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At Pure, we believe that the entire storage experience should be effortless and our vision is to deliver self-driving storage. Today, we are further advancing on that vision and we are introducing breakthrough innovation in artificial intelligence that will enable the next level of reliability, simplicity, and efficiency.
In this blog I will share how we view the journey to self-driving storage, the steps that we have taken so far, and how our new innovations in machine learning uniquely position us to deliver self-driving storage.
Read more below and be sure to check our other blogs as part of this series.
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In the near future, self-driving cars will have a transformational impact in our lives and it is exciting to see how this technology evolves from limited use to full autonomy and mass adoption. Self-driving cars will take some time to be fully developed and adopted but there are some basic principles that are driving this technology:
With this in mind, we think that there are very clear similarities between self-driving cars and self-driving storage. Just like self-driving cars, self-driving storage requires the elimination of manual operations. Sensing and being able to model the environment is critical to understanding an evolving IT landscape and the data used to create models must also be representative of all customer environments. With many different applications in consolidated environments, the results can be unpredictable. So, self-driving storage must also provide a level of protection and safety to accommodate all the interacting elements. Finally, self-driving storage must also extend beyond single array optimization and deliver global intelligence.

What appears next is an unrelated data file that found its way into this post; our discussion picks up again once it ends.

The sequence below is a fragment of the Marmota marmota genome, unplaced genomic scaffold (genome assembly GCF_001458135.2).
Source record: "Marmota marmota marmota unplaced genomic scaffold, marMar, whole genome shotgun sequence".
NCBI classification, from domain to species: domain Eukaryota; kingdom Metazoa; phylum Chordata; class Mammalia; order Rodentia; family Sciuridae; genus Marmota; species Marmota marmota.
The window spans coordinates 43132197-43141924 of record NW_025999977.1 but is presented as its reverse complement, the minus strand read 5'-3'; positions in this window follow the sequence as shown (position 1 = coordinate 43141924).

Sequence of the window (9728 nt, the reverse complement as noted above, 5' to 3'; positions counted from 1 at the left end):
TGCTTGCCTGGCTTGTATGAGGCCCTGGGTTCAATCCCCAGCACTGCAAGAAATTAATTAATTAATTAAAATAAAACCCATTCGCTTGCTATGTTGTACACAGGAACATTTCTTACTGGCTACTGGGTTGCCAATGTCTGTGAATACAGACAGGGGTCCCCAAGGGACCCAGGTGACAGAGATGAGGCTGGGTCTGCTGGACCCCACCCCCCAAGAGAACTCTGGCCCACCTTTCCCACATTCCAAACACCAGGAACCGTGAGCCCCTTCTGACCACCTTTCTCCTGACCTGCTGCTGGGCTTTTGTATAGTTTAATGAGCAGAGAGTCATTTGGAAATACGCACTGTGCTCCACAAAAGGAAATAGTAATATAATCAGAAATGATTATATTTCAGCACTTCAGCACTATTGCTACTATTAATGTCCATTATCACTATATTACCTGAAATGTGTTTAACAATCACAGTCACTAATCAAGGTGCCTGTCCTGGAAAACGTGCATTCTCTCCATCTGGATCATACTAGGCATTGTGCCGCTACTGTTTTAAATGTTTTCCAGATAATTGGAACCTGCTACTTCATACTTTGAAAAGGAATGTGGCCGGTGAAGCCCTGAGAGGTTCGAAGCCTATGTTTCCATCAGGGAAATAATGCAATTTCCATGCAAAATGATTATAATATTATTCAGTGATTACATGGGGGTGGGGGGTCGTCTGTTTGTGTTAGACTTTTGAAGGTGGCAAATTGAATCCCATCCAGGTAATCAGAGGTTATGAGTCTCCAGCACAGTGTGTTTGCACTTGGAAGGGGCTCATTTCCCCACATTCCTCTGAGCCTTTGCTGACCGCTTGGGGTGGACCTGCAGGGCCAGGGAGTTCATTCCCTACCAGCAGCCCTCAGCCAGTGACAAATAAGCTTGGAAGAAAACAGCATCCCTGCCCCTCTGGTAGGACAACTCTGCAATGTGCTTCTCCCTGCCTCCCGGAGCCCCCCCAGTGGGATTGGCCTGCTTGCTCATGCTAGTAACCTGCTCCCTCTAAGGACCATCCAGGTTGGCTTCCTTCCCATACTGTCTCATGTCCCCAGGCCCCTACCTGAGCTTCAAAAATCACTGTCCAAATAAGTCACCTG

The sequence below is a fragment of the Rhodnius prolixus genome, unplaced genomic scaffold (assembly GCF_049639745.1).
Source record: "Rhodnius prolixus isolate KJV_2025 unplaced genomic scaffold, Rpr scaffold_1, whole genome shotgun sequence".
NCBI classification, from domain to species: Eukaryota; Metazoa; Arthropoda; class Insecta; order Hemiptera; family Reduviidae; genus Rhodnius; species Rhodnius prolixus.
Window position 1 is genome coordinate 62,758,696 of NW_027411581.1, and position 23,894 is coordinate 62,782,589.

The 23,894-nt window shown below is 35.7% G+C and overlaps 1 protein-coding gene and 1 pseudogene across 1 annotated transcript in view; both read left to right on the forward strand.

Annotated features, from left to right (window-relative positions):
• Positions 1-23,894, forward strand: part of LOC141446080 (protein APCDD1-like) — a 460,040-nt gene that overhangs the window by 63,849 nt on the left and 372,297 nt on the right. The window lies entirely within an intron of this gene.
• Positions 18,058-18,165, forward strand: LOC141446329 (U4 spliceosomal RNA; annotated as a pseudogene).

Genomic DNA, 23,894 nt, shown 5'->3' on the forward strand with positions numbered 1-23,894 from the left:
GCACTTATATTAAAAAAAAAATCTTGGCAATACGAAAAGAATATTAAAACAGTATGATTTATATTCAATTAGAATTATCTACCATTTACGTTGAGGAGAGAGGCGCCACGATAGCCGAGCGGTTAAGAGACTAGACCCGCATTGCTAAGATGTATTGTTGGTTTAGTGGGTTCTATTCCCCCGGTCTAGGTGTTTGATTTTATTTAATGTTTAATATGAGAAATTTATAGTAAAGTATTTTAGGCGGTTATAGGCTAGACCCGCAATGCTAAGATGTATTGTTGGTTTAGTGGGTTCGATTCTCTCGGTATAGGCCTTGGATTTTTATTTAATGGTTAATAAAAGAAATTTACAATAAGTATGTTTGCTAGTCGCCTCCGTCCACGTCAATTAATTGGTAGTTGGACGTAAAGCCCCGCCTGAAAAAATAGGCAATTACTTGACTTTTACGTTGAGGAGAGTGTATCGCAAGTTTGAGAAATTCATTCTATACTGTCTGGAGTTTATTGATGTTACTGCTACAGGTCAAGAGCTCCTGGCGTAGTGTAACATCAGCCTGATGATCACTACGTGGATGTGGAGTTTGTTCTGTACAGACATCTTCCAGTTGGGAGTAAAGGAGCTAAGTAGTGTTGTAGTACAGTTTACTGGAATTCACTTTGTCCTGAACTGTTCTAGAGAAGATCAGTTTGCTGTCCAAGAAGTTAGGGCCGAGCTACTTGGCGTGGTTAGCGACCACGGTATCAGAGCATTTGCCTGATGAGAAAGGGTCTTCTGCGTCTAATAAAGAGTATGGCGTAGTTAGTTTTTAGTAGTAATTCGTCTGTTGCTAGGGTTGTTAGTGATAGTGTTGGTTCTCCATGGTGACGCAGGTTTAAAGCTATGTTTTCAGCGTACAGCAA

Since founding Pure, our mindset was to remove knobs and dials and automate underneath so we can eliminate as much of the admin pain as possible. Purity delivers this level of automation and simplicity. As a Pure customer, there isn’t much to do after you plug in the array.
With new Purity features that we introduce, we continue to make the storage experience simpler. For example, when we introduced Always-On QoS, we delivered automatic protection of system workloads against another workload that could consume all system resources and impacting all tenants.
Pure1® is a key element in our vision to deliver self-driving storage and it has a massive global sensor network. We have thousands of arrays deployed globally and we’re now collecting over trillion telemetry data points per day. This rich data holds great potential and there are many interesting ways we can leverage it.